Sunday, April 7, 2013

Accountability Update: Is Anybody Listening?

Our recent blog post about accountability had some good discussions on the GS-1102 LinkedIn group (closed group) about who actually is responsible for accountability. Should it rest squarely on government? What responsibility does the contractor have when the government is asleep at the switch?
A recent issue seems to have blurred that line, prompting the people responsible for being taxpayer watchdogs to testify incredulously about the lack of concern and the seemingly “sweeping under the rug” of the topic of accountability all together.
John Sopko, the special inspector general for Afghanistan reconstruction, recently took the Army Corps of Engineers to task for ineffective management and oversight of work by DynCorp, which is owned by affiliates of New York-based Cerberus Capital Management LP, from responsibility while long-standing deficiencies remained for work on a garrison at Camp Pamir in Kunduz province.
“The Corps’ own internal review says they didn’t make DynCorp pay to fix their shoddy construction, they didn’t collect the liquidated damages that DynCorp owed them, and they violated their own settlement policies,” he said.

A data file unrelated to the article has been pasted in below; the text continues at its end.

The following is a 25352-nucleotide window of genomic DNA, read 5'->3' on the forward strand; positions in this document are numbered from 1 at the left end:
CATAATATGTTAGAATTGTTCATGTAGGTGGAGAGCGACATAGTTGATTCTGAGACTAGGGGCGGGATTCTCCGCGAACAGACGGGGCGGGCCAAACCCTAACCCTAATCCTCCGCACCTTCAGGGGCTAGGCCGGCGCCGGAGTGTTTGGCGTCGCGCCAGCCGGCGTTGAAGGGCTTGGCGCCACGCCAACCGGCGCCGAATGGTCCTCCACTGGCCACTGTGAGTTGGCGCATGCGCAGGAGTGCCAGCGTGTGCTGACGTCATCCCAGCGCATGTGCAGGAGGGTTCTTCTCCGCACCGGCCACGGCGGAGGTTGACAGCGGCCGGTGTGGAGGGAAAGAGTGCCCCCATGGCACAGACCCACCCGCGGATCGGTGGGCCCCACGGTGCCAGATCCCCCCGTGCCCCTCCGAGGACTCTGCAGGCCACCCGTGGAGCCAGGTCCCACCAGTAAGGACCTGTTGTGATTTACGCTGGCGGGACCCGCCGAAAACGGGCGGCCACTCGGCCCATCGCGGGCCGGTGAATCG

“But they still think the settlement was ’proper and reasonable.’” Sopko said. “That wasn’t a settlement, it was a mugging.”
An isolated incident, and a difficult one no doubt, but it is nonetheless disconcerting when an agency seemingly ignores such damming evidence, but decides it is best to sweep it under the rug and move on.
Given the billions that have already evaporated into the sands of Iraq, yet more evidence of how the lack of accountability is hindering progress coming out of Afghanistan is not surprising.
Having performance conversations early and often is the critical component of performance measurement, and then executing lessons learned for continuous improvement. Most, if not all contracts require some rudimentary form of performance measure (i.e. weekly status reports, monthly reports, performance meetings, etc.).
Other than killing trees, what is the point of doing all this if we are not going to mutually benefit and ensure proper outcomes and meeting contractual requirements?